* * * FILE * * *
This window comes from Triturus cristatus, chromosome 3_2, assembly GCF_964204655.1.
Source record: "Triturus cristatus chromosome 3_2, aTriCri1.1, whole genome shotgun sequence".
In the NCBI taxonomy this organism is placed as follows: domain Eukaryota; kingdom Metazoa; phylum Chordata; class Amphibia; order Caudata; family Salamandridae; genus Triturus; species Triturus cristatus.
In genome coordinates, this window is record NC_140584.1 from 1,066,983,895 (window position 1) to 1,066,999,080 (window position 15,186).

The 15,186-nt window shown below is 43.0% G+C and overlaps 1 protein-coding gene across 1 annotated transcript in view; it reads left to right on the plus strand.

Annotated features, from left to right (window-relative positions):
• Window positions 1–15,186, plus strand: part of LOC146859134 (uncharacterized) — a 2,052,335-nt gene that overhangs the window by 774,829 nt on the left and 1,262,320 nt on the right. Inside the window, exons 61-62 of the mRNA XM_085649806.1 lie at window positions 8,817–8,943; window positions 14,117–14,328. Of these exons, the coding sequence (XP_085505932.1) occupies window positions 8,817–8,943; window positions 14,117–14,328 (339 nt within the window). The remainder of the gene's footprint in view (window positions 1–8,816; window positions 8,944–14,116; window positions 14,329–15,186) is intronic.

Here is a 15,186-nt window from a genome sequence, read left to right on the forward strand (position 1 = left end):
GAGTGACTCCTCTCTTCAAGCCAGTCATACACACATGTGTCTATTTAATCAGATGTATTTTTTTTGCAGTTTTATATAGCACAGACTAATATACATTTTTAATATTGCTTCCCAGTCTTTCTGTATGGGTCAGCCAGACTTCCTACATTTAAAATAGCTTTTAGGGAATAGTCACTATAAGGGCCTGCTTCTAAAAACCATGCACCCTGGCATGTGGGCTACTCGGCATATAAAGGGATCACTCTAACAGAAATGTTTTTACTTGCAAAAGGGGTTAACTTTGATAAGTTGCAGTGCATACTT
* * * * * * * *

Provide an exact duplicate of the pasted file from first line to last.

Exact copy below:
This window comes from Triturus cristatus, chromosome 3_2, assembly GCF_964204655.1.
Source record: "Triturus cristatus chromosome 3_2, aTriCri1.1, whole genome shotgun sequence".
In the NCBI taxonomy this organism is placed as follows: domain Eukaryota; kingdom Metazoa; phylum Chordata; class Amphibia; order Caudata; family Salamandridae; genus Triturus; species Triturus cristatus.
In genome coordinates, this window is record NC_140584.1 from 1,066,983,895 (window position 1) to 1,066,999,080 (window position 15,186).

The 15,186-nt window shown below is 43.0% G+C and overlaps 1 protein-coding gene across 1 annotated transcript in view; it reads left to right on the plus strand.

Annotated features, from left to right (window-relative positions):
• Window positions 1–15,186, plus strand: part of LOC146859134 (uncharacterized) — a 2,052,335-nt gene that overhangs the window by 774,829 nt on the left and 1,262,320 nt on the right. Inside the window, exons 61-62 of the mRNA XM_085649806.1 lie at window positions 8,817–8,943; window positions 14,117–14,328. Of these exons, the coding sequence (XP_085505932.1) occupies window positions 8,817–8,943; window positions 14,117–14,328 (339 nt within the window). The remainder of the gene's footprint in view (window positions 1–8,816; window positions 8,944–14,116; window positions 14,329–15,186) is intronic.

Here is a 15,186-nt window from a genome sequence, read left to right on the forward strand (position 1 = left end):
GAGTGACTCCTCTCTTCAAGCCAGTCATACACACATGTGTCTATTTAATCAGATGTATTTTTTTTGCAGTTTTATATAGCACAGACTAATATACATTTTTAATATTGCTTCCCAGTCTTTCTGTATGGGTCAGCCAGACTTCCTACATTTAAAATAGCTTTTAGGGAATAGTCACTATAAGGGCCTGCTTCTAAAAACCATGCACCCTGGCATGTGGGCTACTCGGCATATAAAGGGATCACTCTAACAGAAATGTTTTTACTTGCAAAAGGGGTTAACTTTGATAAGTTGCAGTGCATACTT